Novartis scores first approval for PIK3CA breast cancer drug

T-cells attacking cancer cell  illustration of  microscopic photos

The FDA has approved Novartis’ breast cancer drug Piqray (alpelisib), making it the first marketed treatment targeting the PIK3CA mutation in this disease.

The mutation occurs in around 40% of advanced breast cancer patients and is associated with a poor prognosis. It plays an important role in regulating cell processes and is the most frequently altered pathway promoting tumour growth and disease progression.

The prevalence of this mutation has led a number of pharma companies to target it, and has led Piqray to be tipped as a potential blockbuster for Novartis.

But getting PI3K drugs to work with tolerable side effects has been tough – Gilead’s Zydelig (idelalisib) is used in leukaemia but has boxed warnings because of its side effects.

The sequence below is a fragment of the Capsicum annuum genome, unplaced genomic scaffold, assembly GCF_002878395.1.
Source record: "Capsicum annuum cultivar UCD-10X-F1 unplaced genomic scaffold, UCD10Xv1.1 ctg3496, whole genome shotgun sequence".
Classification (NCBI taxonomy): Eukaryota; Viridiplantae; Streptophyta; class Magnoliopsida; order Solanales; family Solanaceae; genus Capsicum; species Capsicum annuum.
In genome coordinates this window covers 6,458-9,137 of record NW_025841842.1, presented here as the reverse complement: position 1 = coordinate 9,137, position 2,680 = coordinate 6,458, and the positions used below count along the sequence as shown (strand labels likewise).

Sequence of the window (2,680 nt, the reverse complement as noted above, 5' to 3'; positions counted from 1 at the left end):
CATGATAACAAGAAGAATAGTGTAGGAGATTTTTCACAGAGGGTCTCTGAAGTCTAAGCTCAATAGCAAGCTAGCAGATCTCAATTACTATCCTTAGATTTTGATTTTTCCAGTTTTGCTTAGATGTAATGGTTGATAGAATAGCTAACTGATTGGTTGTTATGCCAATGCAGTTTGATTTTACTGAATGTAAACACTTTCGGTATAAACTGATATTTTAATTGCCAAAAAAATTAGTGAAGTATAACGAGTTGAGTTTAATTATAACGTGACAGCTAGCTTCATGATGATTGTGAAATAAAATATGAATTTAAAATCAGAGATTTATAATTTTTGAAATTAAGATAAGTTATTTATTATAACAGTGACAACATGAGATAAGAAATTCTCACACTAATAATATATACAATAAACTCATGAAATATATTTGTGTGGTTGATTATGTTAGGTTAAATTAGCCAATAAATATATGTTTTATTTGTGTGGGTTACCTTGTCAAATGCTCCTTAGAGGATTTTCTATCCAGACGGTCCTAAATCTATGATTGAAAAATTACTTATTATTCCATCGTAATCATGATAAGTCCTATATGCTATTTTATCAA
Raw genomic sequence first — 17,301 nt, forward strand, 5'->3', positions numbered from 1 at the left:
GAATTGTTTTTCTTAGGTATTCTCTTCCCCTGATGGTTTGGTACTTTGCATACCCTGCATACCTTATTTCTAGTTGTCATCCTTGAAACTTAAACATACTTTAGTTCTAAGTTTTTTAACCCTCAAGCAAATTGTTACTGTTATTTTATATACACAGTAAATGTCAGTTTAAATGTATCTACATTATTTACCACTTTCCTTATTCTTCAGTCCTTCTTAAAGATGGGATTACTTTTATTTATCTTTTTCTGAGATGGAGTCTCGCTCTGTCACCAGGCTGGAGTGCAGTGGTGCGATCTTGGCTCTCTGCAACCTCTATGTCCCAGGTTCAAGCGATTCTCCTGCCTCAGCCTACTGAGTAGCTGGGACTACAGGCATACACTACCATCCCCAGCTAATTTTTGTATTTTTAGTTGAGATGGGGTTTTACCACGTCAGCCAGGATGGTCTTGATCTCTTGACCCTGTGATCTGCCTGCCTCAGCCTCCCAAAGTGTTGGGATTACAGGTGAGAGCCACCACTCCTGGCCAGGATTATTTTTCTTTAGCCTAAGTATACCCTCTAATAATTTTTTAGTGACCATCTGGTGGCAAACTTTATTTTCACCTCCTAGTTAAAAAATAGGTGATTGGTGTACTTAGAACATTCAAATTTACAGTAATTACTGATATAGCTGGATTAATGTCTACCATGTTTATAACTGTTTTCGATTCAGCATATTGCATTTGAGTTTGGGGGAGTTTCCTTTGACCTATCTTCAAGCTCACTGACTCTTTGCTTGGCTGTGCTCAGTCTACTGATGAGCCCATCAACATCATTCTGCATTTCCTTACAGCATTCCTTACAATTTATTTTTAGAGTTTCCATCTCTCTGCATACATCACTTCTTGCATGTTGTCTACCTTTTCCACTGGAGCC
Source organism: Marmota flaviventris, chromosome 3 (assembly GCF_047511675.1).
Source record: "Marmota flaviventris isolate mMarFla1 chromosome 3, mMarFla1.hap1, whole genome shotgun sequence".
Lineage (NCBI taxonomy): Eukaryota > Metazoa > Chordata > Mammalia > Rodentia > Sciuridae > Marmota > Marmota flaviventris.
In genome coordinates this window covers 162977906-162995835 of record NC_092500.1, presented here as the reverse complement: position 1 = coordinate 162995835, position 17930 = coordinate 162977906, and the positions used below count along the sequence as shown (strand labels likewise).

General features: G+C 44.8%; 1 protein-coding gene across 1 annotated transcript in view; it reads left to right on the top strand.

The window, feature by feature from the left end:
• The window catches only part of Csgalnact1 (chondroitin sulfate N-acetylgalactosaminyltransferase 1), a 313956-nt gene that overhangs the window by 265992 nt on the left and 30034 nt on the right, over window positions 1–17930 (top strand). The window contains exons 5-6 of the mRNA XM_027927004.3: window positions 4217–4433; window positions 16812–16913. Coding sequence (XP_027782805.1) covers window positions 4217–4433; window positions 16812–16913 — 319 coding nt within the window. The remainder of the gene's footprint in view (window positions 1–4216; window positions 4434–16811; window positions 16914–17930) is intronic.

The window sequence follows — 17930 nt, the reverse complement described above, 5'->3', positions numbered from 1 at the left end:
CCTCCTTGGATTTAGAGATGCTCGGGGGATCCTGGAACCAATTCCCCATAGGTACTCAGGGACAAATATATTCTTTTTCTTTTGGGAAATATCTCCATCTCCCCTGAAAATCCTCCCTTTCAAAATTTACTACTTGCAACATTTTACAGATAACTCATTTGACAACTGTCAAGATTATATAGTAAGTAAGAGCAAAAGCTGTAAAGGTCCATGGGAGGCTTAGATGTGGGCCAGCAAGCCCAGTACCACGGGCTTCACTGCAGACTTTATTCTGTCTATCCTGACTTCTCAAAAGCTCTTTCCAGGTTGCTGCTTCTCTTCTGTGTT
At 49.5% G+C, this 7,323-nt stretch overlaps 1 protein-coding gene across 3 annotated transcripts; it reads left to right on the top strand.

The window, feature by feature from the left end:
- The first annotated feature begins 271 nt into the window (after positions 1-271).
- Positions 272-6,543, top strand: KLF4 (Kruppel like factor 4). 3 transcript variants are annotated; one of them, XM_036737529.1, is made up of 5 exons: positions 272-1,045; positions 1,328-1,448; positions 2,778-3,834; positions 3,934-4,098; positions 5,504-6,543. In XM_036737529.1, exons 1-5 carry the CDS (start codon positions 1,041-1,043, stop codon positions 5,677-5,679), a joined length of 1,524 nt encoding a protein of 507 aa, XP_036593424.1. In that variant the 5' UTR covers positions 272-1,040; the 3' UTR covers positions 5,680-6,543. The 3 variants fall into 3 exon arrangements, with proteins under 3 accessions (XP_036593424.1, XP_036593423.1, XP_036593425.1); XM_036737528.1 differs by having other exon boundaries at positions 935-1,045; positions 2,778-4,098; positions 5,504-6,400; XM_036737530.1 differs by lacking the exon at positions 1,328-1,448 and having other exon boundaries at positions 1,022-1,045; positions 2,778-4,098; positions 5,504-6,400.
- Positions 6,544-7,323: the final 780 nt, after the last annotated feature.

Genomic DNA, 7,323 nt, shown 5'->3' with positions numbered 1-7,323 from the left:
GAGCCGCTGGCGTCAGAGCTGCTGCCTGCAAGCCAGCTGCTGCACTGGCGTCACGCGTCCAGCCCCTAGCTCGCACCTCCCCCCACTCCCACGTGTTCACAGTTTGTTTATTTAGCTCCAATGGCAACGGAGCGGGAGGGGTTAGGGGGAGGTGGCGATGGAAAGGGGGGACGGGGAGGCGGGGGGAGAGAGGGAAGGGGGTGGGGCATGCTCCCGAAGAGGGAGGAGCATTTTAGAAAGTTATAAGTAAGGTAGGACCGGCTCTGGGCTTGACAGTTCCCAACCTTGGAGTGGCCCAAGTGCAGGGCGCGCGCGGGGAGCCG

And last year, Roche dumped its PI3K drug taselisib after deciding that the side effects outweighed the drug’s modest benefits in a phase 3 breast cancer trial.

Piqray’s approval is based on results from the SOLAR-1 trial, which showed that the combination almost doubled median progression-free survival from 5.7 months to 11 months in HR+/HER2- patients with advanced PI3KCA mutated disease, following progression on or after an aromatase inhibitor, with or without a CDK4/6 inhibitor, versus fulvestrant alone.

Side effects were “mild to moderate” in severity and “generally manageable” by changing dose and medical management.

In the arm treated with the BYL719 combination, 5% of the patients quit due to adverse events, compared with 1% on fulvestrant alone.

The most common all-grade adverse events were hyperglycemia (64% vs. 10%), diarrhoea (58% vs. 16%), nausea (45% vs. 22%), decreased appetite (36% vs. 11%) and rash (36% vs. 6%).

Of these, the most common grade 3/4 events were hyperglycemia (37% vs. <1%), rash (10% vs. <1%), and diarrhoea (7% vs. <1%).

The FDA also concurrently approved the therascreen PIK3CA companion diagnostic test from QIAGEN, which allows doctors to screen patients for the mutation and see if they will respond to the drug,

Piqray and the diagnostic test are the first combination product approved under the FDA Oncology Center of Excellence Real-Time Oncology Review pilot program.

The drug was discovered at at the Novartis Institutes for BioMedical Research.